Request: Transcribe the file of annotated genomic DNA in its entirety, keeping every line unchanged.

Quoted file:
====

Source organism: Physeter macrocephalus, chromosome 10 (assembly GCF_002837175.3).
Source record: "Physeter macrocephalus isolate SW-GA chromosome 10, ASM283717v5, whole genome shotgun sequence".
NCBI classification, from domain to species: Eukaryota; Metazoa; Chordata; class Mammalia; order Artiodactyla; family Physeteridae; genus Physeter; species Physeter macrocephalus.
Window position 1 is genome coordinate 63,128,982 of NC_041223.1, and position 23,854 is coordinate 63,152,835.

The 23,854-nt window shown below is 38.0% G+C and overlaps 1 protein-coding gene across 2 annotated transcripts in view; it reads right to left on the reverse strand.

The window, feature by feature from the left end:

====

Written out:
Source organism: Physeter macrocephalus, chromosome 10 (assembly GCF_002837175.3).
Source record: "Physeter macrocephalus isolate SW-GA chromosome 10, ASM283717v5, whole genome shotgun sequence".
NCBI classification, from domain to species: Eukaryota; Metazoa; Chordata; class Mammalia; order Artiodactyla; family Physeteridae; genus Physeter; species Physeter macrocephalus.
Window position 1 is genome coordinate 63,128,982 of NC_041223.1, and position 23,854 is coordinate 63,152,835.

The 23,854-nt window shown below is 38.0% G+C and overlaps 1 protein-coding gene across 2 annotated transcripts in view; it reads right to left on the reverse strand.

The window, feature by feature from the left end: